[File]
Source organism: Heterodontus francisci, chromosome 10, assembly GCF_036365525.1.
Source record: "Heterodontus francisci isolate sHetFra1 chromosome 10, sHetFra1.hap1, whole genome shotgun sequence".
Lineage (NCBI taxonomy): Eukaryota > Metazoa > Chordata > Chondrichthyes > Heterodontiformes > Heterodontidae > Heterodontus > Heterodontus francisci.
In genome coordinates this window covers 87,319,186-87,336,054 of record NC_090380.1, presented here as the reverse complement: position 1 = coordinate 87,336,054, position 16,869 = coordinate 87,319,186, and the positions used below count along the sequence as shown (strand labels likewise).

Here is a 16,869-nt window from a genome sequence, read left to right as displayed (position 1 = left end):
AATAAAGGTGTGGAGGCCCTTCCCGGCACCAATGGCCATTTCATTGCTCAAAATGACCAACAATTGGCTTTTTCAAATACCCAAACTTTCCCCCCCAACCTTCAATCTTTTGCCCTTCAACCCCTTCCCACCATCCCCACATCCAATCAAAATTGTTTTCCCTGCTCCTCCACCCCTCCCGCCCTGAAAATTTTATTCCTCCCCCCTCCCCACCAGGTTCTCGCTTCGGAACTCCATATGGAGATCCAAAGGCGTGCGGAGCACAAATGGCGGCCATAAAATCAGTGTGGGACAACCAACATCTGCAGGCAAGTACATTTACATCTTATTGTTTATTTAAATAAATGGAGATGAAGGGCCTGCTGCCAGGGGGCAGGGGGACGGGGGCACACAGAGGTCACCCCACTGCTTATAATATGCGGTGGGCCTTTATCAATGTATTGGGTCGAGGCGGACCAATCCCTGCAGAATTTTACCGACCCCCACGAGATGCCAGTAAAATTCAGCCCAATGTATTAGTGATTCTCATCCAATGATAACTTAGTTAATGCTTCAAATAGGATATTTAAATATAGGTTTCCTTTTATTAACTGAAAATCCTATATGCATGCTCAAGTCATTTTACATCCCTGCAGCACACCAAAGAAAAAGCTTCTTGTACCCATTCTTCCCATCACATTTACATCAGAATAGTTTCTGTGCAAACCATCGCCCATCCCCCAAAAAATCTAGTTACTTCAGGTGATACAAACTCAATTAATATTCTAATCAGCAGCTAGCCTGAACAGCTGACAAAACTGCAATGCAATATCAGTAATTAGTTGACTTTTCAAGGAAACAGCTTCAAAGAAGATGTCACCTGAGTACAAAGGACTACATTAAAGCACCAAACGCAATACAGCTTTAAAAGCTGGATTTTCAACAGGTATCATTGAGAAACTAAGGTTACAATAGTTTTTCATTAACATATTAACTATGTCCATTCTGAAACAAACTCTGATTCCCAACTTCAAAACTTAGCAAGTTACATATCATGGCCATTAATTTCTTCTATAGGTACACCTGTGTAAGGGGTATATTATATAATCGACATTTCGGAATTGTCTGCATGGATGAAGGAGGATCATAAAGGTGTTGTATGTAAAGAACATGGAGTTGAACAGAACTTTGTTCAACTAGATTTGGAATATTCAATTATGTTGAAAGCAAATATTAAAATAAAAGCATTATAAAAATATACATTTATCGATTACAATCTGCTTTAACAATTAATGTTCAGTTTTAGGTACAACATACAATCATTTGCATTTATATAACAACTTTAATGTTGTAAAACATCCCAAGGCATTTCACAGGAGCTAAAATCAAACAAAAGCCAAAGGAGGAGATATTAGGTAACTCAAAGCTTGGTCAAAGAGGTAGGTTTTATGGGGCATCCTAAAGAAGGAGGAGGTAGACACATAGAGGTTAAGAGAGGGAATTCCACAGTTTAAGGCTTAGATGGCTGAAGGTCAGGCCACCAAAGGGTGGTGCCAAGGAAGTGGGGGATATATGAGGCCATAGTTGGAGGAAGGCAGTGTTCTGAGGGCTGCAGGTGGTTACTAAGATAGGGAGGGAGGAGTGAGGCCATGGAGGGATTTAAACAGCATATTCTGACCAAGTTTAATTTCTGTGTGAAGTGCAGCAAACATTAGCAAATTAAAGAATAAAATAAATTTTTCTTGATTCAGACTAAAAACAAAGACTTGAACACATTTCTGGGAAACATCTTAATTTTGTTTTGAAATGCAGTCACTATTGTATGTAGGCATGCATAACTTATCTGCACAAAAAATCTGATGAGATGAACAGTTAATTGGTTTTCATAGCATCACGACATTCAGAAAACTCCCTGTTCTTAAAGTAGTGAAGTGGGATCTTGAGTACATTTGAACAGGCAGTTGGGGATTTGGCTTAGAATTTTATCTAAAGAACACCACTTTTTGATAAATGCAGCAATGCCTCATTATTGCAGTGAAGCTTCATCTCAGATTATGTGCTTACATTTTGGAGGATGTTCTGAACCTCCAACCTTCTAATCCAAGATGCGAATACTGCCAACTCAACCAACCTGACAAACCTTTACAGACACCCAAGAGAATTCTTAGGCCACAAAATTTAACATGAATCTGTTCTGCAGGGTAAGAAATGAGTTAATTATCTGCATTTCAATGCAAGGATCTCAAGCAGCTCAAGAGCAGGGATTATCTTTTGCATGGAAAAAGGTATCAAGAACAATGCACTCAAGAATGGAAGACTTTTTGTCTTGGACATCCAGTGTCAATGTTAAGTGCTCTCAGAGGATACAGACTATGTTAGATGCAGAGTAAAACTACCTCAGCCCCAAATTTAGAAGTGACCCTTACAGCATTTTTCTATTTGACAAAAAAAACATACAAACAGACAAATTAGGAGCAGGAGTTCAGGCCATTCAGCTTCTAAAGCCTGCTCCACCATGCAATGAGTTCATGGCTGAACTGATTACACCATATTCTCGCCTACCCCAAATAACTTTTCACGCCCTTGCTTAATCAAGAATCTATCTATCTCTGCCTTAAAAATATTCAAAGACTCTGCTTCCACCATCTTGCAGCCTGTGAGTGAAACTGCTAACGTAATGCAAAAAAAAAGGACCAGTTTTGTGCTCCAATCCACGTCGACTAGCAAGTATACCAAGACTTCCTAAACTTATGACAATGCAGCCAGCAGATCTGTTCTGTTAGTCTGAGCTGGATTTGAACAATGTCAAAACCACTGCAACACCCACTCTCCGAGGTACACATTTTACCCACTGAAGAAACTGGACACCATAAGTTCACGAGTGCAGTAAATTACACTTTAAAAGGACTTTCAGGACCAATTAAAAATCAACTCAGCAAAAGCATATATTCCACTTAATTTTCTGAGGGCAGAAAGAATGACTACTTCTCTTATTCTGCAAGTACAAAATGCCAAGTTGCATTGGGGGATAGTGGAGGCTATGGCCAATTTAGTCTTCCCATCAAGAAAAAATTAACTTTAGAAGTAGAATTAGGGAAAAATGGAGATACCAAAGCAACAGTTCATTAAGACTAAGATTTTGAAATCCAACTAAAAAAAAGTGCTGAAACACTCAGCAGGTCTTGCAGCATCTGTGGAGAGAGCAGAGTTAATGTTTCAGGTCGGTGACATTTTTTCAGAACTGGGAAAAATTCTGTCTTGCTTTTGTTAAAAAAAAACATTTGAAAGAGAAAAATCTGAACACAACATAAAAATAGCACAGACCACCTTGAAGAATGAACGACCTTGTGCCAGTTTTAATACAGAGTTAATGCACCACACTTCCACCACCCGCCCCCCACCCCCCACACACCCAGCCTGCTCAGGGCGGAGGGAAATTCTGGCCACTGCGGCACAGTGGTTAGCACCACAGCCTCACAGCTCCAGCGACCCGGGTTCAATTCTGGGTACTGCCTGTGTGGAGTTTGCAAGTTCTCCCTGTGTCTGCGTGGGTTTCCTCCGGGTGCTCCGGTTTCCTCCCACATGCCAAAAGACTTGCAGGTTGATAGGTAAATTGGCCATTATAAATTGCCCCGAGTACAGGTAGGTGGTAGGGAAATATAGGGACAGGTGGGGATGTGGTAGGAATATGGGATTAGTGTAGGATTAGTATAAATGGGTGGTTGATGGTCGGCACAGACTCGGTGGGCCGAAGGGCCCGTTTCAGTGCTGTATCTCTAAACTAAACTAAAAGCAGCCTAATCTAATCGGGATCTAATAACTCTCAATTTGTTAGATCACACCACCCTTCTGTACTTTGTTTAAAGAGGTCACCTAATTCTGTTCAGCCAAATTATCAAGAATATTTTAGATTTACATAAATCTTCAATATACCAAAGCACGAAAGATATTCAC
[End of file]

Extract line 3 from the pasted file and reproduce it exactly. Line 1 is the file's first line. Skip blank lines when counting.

Lineage (NCBI taxonomy): Eukaryota > Metazoa > Chordata > Chondrichthyes > Heterodontiformes > Heterodontidae > Heterodontus > Heterodontus francisci.